Friday, September 5, 2014

Ironman Boulder 2014

Following my first US National title a couple weeks earlier at Duathlon Nationals, I was poised to go out onto my home turf and rip it up if only the leg injuries during the near-entire-season would just bug off for one day. The long story short without reading this entire blog is this...swim was uneventful, some stomach or bacteria thing from the Rez going on started 30 miles into the bike causing me to throw up a dozen times during the bike/run, not allowing enough calories & hydration to keep going or stave off cramping during the run. Walked a lot during the marathon (about 19 aid stations in total as well as between them for a bit, then stopped to take off a shoe/sock due to a stick or rock--something that was bugging me). Survived in a disappointing run which was very uncharacteristic and unlike what I was ready to unleash.

Now the details. First, the bike course was not that difficult and the altitude and hills should not be concerned for those wanting to do this race. The water quality is an issue though it is tested each Monday. It rained like a Banshee Tuesday, Wednesday & part of Thursday. Enough time for some e- coli to fester in the water or something nasty. It could have been oil/gas in the water from all the boats the previous days leading into the race--high numbers in the water for sure vs. normal. There were hundreds dropping race day due to vomiting and diarrhea, dehydration. The Med Tent docs said something unusual was going on because the same symptoms were showing up--90+% who came into the Med Tent had the same things going on. I've never cramped in an Ironman before, this was a first and brought me to a halt multiple times on the run.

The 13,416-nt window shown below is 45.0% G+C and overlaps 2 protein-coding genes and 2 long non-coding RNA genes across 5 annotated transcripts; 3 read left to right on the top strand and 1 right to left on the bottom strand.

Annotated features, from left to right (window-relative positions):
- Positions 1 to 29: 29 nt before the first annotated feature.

For those looking to come to the Ironman Boulder race, logistics are illogical. I live 3 miles from the Rez, yet had to drive south to Boulder High, get on a bus, only to get driven all the way back to north Boulder past my house, and into the Rez. There were other cars sneaking into the Rez yet they told us the roads would be closed. Weird. Two different transition areas was not cool either, but whatever, I didn't have to pay for a plane ticket, hotel, bike transportation, food or car rental. It is what it was. Race morning wasn't anything spectacular, it was nice to start in the "AWA or All World Athlete" wave. This keeps the pretenders out of the way who usually sprint to the front then screech to a halt after the half way buoys causing a barrier to navigate through, or those who bunch up during the bike and never let you pass without locking onto your wheel endangering you to potential penalties by pack rotating anytime you pass them, which happens way too often since Ironman typically oversells their races to a point of danger or degrading fairness on course.